How much do landscaping renovations cost in Australia ?

Whether it's pergolas or BBQ pits, we help you with the maths and planning for your landscaping renovation.

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landscape renovationFrom pizza ovens and fire pits to exotic water features and vine pergolas, sprucing up your outdoor entertaining area and landscape is a big project to take on. With so many products, appliances, materials and designs to choose from, it can be difficult to know:

  1. Where to start
  2. How much you should be paying

To help add value and character to your backyard, we’ve created this structural landscape renovation guide to explore the considerations and costs involved for an outdoor entertaining area renovation.

We turn to architect Michelle Bull and expert builder Samuel Tastzidis for advice.

Also read: How much does it cost to renovate a kitchen in Australia?

Also read: How much does it cost to renovate a bathroom in Australia?

How much does a deck cost?

deck:patioAs a defining element of any outdoor area, many Australian homeowners place a deck/patio at the top of their landscape renovation “to do” list.

However, as Samuel Tastzidis suggests, it’s important to understand that a deck or patio may require ongoing maintenance which could influence costs:

“Keep in mind that timber is a natural product and needs to be maintained. I recommend oiling your deck, instead of using a hard finish lacquer because the oil is better for the timber. Initially, the timber will soak up a lot of oil so it may need to be done every 3 months for the first year and every 6-12 months after that.”

Michelle Bull highlights an alternative to a timber deck: “A stone or tiled patio, properly sealed, will not require the sort of maintenance that a timber deck will. Rustic, irregular pavers will have a softening effect whereas rectilinear, uniform sized, even surfaced paving will tend to be harsher and more formal.

“Avoiding large expanses of paving and introducing different surfaces and textures will also help to soften and humanise the space, as will the scale of the structures built.”

What materials should I use?

Popular timber decking materials include black butt, iron bark and spotted gum which feature on the premium end of the range. Timbers such as merbau, northern box or treated pine are less expensive options.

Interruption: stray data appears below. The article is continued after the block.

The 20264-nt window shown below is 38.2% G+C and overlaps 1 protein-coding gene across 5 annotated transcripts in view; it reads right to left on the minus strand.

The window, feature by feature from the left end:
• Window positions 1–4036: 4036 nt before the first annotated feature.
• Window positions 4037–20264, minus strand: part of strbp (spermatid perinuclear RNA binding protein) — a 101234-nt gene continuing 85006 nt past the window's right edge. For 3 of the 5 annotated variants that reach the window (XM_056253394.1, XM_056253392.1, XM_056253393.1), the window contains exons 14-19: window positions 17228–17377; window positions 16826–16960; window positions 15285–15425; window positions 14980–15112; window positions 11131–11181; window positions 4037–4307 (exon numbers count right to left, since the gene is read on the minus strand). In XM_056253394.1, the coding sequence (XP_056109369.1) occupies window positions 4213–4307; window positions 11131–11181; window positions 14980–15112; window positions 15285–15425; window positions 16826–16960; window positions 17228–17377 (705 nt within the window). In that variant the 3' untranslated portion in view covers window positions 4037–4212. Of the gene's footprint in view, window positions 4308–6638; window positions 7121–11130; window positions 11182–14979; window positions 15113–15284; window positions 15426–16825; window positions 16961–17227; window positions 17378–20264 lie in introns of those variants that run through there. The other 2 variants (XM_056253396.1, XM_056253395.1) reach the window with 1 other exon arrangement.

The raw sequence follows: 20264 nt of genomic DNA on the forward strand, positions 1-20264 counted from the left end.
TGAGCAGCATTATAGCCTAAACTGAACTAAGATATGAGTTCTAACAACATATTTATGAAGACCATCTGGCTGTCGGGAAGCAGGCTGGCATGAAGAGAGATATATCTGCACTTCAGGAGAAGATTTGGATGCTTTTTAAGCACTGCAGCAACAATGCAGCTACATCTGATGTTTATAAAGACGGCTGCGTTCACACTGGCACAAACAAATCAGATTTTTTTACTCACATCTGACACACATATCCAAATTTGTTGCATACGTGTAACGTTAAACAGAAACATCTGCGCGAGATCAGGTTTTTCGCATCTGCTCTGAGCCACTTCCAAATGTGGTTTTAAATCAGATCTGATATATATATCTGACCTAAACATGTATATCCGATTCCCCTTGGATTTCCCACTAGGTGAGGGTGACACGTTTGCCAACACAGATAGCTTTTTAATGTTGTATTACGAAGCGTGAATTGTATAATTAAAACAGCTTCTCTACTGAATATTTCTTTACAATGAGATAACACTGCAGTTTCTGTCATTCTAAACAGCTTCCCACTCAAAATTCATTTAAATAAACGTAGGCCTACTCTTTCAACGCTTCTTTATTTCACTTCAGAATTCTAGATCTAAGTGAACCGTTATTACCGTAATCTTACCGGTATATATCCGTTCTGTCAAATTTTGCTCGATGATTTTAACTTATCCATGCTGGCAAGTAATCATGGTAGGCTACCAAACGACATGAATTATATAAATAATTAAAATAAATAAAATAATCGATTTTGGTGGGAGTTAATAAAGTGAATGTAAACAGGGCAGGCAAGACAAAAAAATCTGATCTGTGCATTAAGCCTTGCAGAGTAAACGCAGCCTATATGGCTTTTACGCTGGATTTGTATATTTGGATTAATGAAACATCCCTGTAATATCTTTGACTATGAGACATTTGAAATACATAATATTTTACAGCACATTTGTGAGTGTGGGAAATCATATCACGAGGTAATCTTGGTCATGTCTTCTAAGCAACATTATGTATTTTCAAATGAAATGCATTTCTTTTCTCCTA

However, Samuel Tastzidis warns that although a popular choice, merbau can be damaging to surrounding surfaces, especially stone or concrete, as it can cause staining when exposed to water.

For a low maintenance choice, Samuel Tastzidis suggests that concrete could be a viable option: “A concrete slab for can be built and then never touched again. You can cover your slab with many different finishes- coloured concrete is a fairly cheap option and a stencil or stamped finish is also popular. For a more high end renovation, tiles or stone can be laid on the slab.”

How much will it cost?

According to Pro Patios, a simple patio-deck will cost around $180 per square metre whereas a more premium supply and installation can go as high as $900 per square metre.

Plain concrete can cost anywhere from $45 to $75 per square metre, while coloured concrete is around $55 to $90 per square metre. For a stencilled finish, you’re looking at around $75 per square metre while a stale impression will set you back $65 per square metre.

Samuel Tastzidis estimates that the average size of a timber deck is 15 square metres which could cost between $3,000 and $5,000, depending on the materials and finishes used.Back to top

Retaining walls

Many houses have large amounts of rock in their backyard or they’re on a sloping block where the area is impractical. Retaining walls and stairs are designed to solve this issue, involving a cut and fill process on a sloped block to create a practical, multi-level area.

What materials should I use?

Typically retaining walls are built from timber sleepers, split-face blocks, bricks, sandstone or concrete.

If you’re looking to cut costs, Samuel Tastzidis says “Timber sleepers are the cheapest option and can be done as a DIY job generally.” Otherwise, a concrete or brick retaining wall will require engineered footings and experienced tradesmen to complete the job properly.

“Retaining walls generally require quite a bit of excavation as a footing is required. It’s important to ensure your retaining wall is appropriately water-proofed as you don’t want your retaining wall going mouldy.

How much will it cost?

The average retaining wall is 1.2m x 5m which could cost around $270 per linear metre for a pine or block retaining wall, or as much as $440 per linear metre for a brick retaining wall.

Michelle Bull notes that the finish will greatly impact the cost of a retaining wall: “If a lot of stonework is included, it will be expensive. For the types of pavers or tiles..again stone is at the upper end of the cost scale, whereas brick paving and timber decking are at the cheaper end of the spectrum.

“Masonry garden beds are a more expensive option whereas creating stairs from timber sleepers and gravel or metal edging is a less expensive option than a concrete and paved solution.”

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Outdoor kitchen and BBQ area

outdoor kitchenIf you have the budget, an outdoor kitchen provides great opportunities for entertaining. Generally an outdoor kitchen space will include a bar fridge, sink, gas burner for a fry-pan or wok, a pizza oven, bench space and cabinets.

What materials should I choose?

For outdoor kitchen appliances, opt for stainless steel as it won’t be easily damaged or susceptible to rusting from outdoor weather conditions.